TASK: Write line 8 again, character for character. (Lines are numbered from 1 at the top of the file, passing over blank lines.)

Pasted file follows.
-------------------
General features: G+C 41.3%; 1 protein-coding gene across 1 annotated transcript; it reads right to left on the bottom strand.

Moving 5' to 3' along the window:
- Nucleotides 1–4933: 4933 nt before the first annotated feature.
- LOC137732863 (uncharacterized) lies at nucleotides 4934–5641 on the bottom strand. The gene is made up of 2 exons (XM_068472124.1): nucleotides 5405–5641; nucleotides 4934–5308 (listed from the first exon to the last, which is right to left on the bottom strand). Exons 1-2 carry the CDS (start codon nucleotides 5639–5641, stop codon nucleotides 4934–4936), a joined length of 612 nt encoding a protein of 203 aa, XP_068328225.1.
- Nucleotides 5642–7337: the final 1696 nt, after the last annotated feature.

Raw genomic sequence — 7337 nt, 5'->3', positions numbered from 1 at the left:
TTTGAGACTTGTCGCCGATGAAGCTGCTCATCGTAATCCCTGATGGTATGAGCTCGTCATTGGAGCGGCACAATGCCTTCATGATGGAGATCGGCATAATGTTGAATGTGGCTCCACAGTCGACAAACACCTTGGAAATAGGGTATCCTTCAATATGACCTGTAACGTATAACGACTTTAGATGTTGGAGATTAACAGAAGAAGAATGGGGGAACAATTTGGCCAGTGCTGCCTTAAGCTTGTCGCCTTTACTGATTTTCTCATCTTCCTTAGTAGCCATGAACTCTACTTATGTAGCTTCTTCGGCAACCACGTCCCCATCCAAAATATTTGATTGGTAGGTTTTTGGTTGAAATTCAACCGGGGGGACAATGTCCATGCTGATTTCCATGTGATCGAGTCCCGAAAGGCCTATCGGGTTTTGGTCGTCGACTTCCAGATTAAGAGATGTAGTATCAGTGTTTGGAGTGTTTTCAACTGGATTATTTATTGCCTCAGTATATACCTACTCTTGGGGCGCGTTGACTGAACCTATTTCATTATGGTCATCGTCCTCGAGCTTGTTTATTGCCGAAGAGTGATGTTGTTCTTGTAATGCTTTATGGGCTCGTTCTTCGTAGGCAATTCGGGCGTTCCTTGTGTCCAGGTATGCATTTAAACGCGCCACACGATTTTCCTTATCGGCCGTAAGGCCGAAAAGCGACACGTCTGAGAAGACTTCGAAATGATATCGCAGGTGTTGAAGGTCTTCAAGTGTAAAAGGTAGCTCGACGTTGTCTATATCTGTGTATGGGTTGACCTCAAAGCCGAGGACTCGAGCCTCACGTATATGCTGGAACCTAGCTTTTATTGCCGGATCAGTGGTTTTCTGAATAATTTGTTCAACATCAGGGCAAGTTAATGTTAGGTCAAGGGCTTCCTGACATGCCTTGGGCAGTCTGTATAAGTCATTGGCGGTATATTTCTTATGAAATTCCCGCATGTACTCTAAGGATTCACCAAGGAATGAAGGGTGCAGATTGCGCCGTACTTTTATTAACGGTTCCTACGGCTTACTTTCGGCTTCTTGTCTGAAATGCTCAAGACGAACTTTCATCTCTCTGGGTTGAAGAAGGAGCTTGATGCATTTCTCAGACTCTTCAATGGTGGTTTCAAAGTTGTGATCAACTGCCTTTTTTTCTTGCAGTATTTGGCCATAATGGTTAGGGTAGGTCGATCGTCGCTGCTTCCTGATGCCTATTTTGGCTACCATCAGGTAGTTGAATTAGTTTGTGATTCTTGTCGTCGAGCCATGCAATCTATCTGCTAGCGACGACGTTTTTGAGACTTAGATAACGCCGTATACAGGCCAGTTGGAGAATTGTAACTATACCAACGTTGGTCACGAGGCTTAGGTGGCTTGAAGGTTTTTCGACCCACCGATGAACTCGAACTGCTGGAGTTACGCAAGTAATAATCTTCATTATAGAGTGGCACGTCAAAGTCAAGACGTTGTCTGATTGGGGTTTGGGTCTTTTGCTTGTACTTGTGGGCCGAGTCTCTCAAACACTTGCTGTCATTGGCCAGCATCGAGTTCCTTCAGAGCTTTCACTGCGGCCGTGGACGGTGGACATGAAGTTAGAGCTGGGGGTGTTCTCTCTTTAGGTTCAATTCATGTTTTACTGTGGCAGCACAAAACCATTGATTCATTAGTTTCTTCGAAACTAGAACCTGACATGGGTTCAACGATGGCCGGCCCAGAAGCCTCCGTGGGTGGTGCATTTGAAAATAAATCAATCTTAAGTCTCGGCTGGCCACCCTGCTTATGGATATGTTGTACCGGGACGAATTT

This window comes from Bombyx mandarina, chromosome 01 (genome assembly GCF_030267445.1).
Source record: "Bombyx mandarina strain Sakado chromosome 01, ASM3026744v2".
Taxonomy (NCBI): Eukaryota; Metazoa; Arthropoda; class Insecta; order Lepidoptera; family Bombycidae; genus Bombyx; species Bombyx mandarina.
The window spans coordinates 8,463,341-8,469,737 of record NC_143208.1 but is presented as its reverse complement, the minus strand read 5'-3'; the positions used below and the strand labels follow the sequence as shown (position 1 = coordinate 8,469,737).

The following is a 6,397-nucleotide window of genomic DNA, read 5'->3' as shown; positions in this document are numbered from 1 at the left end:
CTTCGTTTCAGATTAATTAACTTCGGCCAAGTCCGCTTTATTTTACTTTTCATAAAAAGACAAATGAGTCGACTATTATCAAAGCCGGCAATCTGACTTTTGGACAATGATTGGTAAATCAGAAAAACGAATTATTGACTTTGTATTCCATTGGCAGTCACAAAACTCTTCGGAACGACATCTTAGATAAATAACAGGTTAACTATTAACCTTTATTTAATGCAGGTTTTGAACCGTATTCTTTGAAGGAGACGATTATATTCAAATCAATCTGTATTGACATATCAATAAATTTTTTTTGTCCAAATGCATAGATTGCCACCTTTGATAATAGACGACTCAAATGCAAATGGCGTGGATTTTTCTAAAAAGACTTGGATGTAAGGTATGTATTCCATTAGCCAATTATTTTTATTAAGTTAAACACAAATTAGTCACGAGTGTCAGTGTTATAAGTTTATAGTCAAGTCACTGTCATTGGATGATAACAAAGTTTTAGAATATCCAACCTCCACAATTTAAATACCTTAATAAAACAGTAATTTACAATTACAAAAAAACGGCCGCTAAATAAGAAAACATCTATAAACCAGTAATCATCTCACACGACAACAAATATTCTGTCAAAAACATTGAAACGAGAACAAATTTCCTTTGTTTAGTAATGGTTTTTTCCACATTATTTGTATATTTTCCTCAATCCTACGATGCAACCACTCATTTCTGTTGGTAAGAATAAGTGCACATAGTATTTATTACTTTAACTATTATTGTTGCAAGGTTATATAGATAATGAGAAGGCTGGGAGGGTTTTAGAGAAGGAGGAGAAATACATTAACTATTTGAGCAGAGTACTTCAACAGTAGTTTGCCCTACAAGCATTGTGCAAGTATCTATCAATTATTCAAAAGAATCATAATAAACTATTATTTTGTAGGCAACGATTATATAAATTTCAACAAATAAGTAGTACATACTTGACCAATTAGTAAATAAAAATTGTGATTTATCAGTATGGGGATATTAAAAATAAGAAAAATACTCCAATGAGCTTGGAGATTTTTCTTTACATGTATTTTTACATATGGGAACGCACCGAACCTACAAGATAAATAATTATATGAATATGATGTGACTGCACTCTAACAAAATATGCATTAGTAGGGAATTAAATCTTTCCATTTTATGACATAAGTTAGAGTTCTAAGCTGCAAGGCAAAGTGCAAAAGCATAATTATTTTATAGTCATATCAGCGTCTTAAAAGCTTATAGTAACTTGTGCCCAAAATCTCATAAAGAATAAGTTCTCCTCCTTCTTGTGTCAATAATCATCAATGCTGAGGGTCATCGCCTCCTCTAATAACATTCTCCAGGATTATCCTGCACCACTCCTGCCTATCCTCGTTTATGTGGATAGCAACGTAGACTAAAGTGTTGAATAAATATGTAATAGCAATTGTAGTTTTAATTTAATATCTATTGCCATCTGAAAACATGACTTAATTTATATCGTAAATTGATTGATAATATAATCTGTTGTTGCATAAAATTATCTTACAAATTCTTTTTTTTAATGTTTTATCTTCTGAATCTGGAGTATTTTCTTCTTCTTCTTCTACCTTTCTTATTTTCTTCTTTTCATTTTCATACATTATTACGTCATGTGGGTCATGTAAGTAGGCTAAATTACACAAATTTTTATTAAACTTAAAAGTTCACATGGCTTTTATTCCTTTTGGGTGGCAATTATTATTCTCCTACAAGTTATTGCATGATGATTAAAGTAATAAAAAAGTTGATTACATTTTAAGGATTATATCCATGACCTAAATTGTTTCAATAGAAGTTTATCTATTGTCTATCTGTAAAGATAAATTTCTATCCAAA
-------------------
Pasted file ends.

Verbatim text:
This window comes from Bombyx mandarina, chromosome 01 (genome assembly GCF_030267445.1).